Natural gas, which is mostly methane, has been put forward as a cleaner alternative to other fossil fuels and as an energy resource that can play a key role in the transition to a lower-carbon future. But now more than ever, that proposition is called into serious question.

How will natural gas compete in a changing world?

Every year, oil and gas operations around the country emit some 8-10 million metric tons of methane into the air. Methane is a highly potent greenhouse gas, responsible for about a quarter of the climate warming we’re experiencing today – and those emissions come mingled with a host of other smog-forming and carcinogenic pollutants. Read More »

Posted in Methane, Natural Gas| Comments are closed

Southern California Edison attempts to delay renewable-friendly electricity rates

By Larissa Koehler and Jamie Fine

California has worked hard to build up a nation-leading clean energy portfolio. And the state has been hugely successful in adding renewable energy, especially solar, to the electric grid. However, having too much solar energy on the grid relative to energy demand can lead to grid operators turning off that clean power. This is costly for customers and makes it harder to meet our clean energy goals. One solution?  By putting price signals in place, such as time-of-use (or TOU) rates, we can encourage customers to use energy at times when solar or wind power is abundant.

TOU pricing does this by making electricity cheaper when the supply of electricity exceeds demand. Times of day when solar panels across the state are generating power will align with predictable low prices. If done right, TOU pricing can give Californians control over their energy bills, avoid pollution from fossil-fuel power plants, and maximize the production of renewable energy without additional cost.

The California Public Utilities Commission – the body that regulates utilities in the state – supports this strategy. In 2015 it decided to transition residential customers to a default TOU rate, with the explicit goal of integrating more renewable energy. Unfortunately, Southern California Edison (SCE) – a utility that serves electricity to over 3 million Californians – is proposing to delay putting some or all of their customers on these rates. This setback could have negative economic and environmental impacts. Read More »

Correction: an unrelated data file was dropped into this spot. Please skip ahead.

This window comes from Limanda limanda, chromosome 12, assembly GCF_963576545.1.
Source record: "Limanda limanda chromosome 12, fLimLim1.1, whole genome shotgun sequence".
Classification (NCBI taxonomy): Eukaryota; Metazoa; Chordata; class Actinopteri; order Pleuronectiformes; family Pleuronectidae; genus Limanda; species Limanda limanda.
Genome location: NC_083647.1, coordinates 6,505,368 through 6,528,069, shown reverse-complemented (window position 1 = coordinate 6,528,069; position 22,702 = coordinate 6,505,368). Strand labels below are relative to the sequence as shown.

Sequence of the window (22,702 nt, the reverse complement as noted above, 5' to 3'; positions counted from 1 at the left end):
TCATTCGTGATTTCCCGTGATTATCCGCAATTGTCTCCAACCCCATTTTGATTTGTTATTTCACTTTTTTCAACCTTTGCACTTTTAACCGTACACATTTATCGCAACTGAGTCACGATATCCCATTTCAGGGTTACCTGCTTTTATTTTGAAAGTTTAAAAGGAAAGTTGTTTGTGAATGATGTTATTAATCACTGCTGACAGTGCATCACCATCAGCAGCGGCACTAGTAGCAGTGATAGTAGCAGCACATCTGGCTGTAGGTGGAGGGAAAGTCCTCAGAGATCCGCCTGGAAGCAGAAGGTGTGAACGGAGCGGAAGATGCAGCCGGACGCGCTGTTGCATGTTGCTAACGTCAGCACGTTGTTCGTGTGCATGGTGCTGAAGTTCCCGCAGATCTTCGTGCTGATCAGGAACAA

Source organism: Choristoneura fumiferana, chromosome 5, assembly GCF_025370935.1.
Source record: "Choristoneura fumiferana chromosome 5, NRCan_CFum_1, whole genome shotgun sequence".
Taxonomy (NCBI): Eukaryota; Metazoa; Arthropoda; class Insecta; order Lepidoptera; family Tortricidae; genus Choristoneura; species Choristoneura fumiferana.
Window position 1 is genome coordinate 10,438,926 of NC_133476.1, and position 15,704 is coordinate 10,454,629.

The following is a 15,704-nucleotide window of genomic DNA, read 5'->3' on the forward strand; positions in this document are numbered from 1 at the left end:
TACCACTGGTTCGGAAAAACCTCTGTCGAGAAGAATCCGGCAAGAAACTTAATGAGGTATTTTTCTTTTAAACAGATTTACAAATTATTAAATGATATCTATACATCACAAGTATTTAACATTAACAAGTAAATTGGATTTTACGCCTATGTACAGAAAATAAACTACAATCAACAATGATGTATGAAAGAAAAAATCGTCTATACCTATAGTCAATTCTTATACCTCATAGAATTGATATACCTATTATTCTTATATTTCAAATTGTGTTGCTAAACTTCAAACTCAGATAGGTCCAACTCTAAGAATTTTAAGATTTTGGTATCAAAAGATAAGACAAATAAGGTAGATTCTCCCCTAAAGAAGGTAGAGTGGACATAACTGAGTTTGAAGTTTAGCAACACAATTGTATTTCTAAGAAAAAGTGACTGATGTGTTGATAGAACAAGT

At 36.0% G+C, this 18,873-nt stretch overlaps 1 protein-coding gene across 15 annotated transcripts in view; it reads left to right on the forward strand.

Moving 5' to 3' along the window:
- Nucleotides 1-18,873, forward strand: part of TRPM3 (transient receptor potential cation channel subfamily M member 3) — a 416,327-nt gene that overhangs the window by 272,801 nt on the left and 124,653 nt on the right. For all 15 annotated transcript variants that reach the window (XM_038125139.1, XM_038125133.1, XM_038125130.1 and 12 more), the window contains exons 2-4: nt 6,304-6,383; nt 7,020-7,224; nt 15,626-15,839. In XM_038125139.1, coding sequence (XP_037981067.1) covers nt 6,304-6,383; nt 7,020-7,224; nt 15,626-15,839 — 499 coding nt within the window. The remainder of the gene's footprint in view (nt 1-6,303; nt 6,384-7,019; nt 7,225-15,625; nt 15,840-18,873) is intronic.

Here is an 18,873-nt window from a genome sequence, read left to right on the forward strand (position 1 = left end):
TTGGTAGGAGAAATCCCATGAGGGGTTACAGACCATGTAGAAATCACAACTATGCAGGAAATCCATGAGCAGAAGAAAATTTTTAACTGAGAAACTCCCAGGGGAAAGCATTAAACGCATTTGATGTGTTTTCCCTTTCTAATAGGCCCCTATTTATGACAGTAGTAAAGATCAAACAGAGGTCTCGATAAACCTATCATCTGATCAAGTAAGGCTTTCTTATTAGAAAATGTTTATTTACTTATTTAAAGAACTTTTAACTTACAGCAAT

Posted in California, Clean Energy, Electricity Pricing, Time of Use| Read 6 Responses

Numbers don’t lie – finding and fixing methane leaks create jobs across North America

By Isabel Mogstad

Even though Washington policies may be in full retreat concerning the environment, the world’s energy economies are moving toward the future. Growing opportunities in the methane management technology and services industry is one example, where new well-paying jobs in the industry are being created across the U.S. and Canada. These are jobs that could soon be in high demand in other energy-producing countries.

Billions of dollars’ worth of methane – the primary component of natural gas – is escaping from the world’s oil and gas value chain every year. With proven and low-cost fixes readily available from the methane mitigation industry, global methane emissions represent $10 billion in potential revenue for the oil and gas industry.

Two of the top five polluting countries globally, the U.S. and Canada, are showing there is an economic upside to eliminating methane waste by tapping the offerings of this emerging new industry.

Nearly 180 companies provide methane waste and pollution reduction technologies and services in Canada, according to a new job opportunities report released last week by the Methane Emissions Leadership Alliance (MELA), an association for the Canadian methane emissions management industry. Read More »

Posted in General, Methane, Natural Gas| Tagged | Comments are closed